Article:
Wednesday, November 18, 2015

Gunfire, a lost Queen and a wreck in Kirkcudbright Bay.

As we made our way back to the beach at the north of Little Ross Island we could hear the sounds of guns of various calibres coming across the water. They were being fired at Dundrennan Firing Range (or Kirkcudbright Training Centre as it is now called). I had called the Range Officer on 07786 126151 (manned 24 hrs) prior to our departure so I knew the range would be closed and it would not be possible to continue east round the coast. The Range Safety boat, the Gallovidian III, was already moored off the north point of the island. From previous experience I knew that her skipper Gary McKie would up anchor and motor close inshore as soon as he saw us. So Ian called him up on Channel 16 to let him know our intended route, which was well away from the range.

After a cheery wave from the Gallovidian III we set off against a stiff wind up the west side of Kirkcudbright Bay.

Little Ross slipped astern as the flood spring tide assisted us against the wind.

Once clear of the range, we crossed the bay to the wooded shores of St Mary's Isle. An Augustinian priory was established here in the 12th century. Mary Queen of Scots stayed at the priory in 1563 while enroute to Dumfries from Kenmuir Castle near New Galloway. Legend has it that her party was benighted as they approached Kirkcudbright. Her escort was disinclined to risk her safety in the town's inns so they made their way here. In 1568 Mary came this way again after her defeat at the Battle of Langside near Glasgow. She spent her last night in Scotland at nearby Dundrennan Abbey before fleeing to England by boat from Port Mary and capture by Elizabeth I of England.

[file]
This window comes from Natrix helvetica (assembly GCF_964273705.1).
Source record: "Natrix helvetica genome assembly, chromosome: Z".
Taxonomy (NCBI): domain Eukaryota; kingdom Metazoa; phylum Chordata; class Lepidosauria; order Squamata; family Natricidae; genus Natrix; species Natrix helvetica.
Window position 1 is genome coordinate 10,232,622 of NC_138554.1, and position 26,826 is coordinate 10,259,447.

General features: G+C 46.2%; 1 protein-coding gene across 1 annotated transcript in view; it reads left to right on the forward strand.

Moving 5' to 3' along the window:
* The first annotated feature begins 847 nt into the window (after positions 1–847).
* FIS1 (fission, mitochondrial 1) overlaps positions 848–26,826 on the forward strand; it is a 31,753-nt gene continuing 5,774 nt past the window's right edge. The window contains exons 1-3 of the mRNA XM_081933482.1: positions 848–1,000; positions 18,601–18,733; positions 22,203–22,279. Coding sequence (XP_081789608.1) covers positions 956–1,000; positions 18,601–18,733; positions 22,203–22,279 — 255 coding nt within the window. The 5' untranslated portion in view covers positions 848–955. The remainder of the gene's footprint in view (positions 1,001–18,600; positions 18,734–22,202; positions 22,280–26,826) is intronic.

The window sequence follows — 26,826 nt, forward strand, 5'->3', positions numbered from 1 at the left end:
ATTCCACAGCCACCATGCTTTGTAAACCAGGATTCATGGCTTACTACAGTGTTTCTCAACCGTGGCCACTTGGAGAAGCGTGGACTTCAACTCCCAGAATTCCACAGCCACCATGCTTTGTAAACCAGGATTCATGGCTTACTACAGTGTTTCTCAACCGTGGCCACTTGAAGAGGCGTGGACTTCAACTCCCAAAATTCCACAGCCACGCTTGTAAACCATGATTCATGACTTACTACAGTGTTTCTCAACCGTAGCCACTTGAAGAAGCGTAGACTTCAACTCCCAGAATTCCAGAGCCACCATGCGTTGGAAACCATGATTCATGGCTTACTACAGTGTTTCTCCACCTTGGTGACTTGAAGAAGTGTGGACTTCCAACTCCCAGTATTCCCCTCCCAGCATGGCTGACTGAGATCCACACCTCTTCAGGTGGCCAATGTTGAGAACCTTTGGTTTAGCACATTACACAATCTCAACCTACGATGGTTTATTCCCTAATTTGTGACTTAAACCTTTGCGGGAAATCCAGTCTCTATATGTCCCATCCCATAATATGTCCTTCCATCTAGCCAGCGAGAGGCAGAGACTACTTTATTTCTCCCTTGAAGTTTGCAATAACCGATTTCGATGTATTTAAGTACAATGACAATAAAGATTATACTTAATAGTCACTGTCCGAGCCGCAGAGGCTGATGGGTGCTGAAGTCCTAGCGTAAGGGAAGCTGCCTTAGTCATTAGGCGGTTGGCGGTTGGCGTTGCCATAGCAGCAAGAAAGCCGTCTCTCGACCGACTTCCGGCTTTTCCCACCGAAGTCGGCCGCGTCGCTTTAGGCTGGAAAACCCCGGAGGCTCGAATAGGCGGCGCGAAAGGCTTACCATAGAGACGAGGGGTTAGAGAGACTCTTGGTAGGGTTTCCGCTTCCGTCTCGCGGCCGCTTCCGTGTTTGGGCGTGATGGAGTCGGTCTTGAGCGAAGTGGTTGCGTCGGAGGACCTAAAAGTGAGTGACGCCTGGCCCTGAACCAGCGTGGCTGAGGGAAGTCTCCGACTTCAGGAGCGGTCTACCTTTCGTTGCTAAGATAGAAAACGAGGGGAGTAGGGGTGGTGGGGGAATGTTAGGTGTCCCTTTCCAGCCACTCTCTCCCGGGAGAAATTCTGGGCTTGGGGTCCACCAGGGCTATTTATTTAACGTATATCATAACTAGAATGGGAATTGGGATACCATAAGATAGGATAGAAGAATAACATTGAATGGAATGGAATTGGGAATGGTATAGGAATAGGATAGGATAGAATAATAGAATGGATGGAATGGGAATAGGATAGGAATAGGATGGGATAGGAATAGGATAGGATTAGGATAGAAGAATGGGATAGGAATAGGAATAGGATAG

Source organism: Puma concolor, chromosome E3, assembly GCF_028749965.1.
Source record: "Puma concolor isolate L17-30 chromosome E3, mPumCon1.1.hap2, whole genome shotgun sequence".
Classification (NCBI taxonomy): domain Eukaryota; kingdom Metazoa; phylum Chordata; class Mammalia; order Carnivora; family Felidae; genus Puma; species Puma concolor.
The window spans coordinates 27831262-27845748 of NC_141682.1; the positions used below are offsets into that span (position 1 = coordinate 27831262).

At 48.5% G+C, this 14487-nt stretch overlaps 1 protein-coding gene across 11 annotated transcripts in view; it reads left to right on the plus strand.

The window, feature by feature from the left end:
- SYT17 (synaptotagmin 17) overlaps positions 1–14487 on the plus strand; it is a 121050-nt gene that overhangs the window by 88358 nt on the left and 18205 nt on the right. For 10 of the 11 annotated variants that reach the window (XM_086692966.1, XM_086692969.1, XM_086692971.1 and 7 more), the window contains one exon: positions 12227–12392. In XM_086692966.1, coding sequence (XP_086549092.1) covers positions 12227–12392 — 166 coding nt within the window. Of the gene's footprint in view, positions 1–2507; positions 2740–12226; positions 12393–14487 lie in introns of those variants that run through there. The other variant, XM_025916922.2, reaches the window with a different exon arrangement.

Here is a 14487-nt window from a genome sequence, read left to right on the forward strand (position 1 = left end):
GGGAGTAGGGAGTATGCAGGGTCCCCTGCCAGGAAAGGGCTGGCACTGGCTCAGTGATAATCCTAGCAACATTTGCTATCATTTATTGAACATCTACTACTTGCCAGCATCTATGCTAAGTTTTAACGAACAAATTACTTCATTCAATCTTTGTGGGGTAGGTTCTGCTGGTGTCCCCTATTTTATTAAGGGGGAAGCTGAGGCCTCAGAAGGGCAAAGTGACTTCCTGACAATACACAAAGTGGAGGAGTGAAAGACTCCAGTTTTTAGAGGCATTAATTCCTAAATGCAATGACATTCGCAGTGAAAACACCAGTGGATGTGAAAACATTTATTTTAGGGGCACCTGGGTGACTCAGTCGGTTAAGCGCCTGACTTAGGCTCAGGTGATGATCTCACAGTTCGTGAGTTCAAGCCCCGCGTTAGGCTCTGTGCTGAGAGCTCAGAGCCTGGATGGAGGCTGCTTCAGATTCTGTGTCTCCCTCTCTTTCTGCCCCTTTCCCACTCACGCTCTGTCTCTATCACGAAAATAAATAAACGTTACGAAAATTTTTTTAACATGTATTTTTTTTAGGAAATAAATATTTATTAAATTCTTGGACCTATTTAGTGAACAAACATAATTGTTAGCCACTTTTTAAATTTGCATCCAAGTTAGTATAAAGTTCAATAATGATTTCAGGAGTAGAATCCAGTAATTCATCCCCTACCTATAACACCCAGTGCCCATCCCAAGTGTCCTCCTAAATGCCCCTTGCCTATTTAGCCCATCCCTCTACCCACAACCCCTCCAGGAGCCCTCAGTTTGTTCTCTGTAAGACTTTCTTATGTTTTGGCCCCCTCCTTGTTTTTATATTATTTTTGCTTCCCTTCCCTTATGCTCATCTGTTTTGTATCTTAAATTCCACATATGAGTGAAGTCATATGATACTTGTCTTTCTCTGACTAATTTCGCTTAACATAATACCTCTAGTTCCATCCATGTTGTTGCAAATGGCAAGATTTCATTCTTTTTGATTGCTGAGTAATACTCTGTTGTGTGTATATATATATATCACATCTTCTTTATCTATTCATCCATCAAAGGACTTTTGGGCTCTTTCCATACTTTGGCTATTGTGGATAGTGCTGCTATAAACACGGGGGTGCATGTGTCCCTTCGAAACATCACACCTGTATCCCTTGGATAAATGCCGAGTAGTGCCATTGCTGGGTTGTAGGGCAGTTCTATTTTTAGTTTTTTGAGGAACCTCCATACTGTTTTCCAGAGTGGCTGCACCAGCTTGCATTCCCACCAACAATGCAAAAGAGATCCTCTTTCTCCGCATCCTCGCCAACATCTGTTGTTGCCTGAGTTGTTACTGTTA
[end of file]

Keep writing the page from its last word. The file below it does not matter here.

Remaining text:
The lee of St Mary's Isle was a great place to catch our breath.

Further up Kirkcudbright Bay near Gibbhill Point we came across the wreck of this old wooden trawler. It had seen better days.